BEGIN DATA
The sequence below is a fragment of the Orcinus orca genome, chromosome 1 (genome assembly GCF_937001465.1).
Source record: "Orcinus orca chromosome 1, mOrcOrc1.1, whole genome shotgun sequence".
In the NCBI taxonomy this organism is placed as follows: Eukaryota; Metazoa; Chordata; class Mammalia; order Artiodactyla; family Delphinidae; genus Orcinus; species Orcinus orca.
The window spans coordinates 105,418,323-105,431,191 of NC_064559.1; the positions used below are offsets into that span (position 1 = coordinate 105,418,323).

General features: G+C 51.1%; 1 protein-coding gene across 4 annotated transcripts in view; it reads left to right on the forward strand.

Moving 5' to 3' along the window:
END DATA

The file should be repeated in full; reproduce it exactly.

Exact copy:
The sequence below is a fragment of the Orcinus orca genome, chromosome 1 (genome assembly GCF_937001465.1).
Source record: "Orcinus orca chromosome 1, mOrcOrc1.1, whole genome shotgun sequence".
In the NCBI taxonomy this organism is placed as follows: Eukaryota; Metazoa; Chordata; class Mammalia; order Artiodactyla; family Delphinidae; genus Orcinus; species Orcinus orca.
The window spans coordinates 105,418,323-105,431,191 of NC_064559.1; the positions used below are offsets into that span (position 1 = coordinate 105,418,323).

General features: G+C 51.1%; 1 protein-coding gene across 4 annotated transcripts in view; it reads left to right on the forward strand.

Moving 5' to 3' along the window: